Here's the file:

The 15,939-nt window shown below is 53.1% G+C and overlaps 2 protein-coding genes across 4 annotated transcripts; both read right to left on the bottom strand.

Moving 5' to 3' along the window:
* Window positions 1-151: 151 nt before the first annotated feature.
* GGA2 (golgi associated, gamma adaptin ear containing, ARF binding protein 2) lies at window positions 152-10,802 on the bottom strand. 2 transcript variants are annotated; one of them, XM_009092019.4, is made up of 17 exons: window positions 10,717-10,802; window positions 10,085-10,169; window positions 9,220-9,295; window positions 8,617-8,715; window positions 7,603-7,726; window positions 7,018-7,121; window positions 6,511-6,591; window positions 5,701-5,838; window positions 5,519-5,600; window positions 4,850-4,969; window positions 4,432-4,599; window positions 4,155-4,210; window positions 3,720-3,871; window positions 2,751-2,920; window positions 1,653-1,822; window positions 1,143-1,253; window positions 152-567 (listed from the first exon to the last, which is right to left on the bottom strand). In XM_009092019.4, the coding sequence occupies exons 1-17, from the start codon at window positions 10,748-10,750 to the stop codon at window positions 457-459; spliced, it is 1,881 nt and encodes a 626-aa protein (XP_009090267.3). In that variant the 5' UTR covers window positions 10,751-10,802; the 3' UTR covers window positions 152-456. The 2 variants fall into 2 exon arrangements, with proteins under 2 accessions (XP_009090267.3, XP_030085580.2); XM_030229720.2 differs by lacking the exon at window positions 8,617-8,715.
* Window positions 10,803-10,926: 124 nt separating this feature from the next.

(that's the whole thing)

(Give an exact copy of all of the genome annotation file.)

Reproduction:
The 15,939-nt window shown below is 53.1% G+C and overlaps 2 protein-coding genes across 4 annotated transcripts; both read right to left on the bottom strand.

Moving 5' to 3' along the window:
* Window positions 1-151: 151 nt before the first annotated feature.
* GGA2 (golgi associated, gamma adaptin ear containing, ARF binding protein 2) lies at window positions 152-10,802 on the bottom strand. 2 transcript variants are annotated; one of them, XM_009092019.4, is made up of 17 exons: window positions 10,717-10,802; window positions 10,085-10,169; window positions 9,220-9,295; window positions 8,617-8,715; window positions 7,603-7,726; window positions 7,018-7,121; window positions 6,511-6,591; window positions 5,701-5,838; window positions 5,519-5,600; window positions 4,850-4,969; window positions 4,432-4,599; window positions 4,155-4,210; window positions 3,720-3,871; window positions 2,751-2,920; window positions 1,653-1,822; window positions 1,143-1,253; window positions 152-567 (listed from the first exon to the last, which is right to left on the bottom strand). In XM_009092019.4, the coding sequence occupies exons 1-17, from the start codon at window positions 10,748-10,750 to the stop codon at window positions 457-459; spliced, it is 1,881 nt and encodes a 626-aa protein (XP_009090267.3). In that variant the 5' UTR covers window positions 10,751-10,802; the 3' UTR covers window positions 152-456. The 2 variants fall into 2 exon arrangements, with proteins under 2 accessions (XP_009090267.3, XP_030085580.2); XM_030229720.2 differs by lacking the exon at window positions 8,617-8,715.
* Window positions 10,803-10,926: 124 nt separating this feature from the next.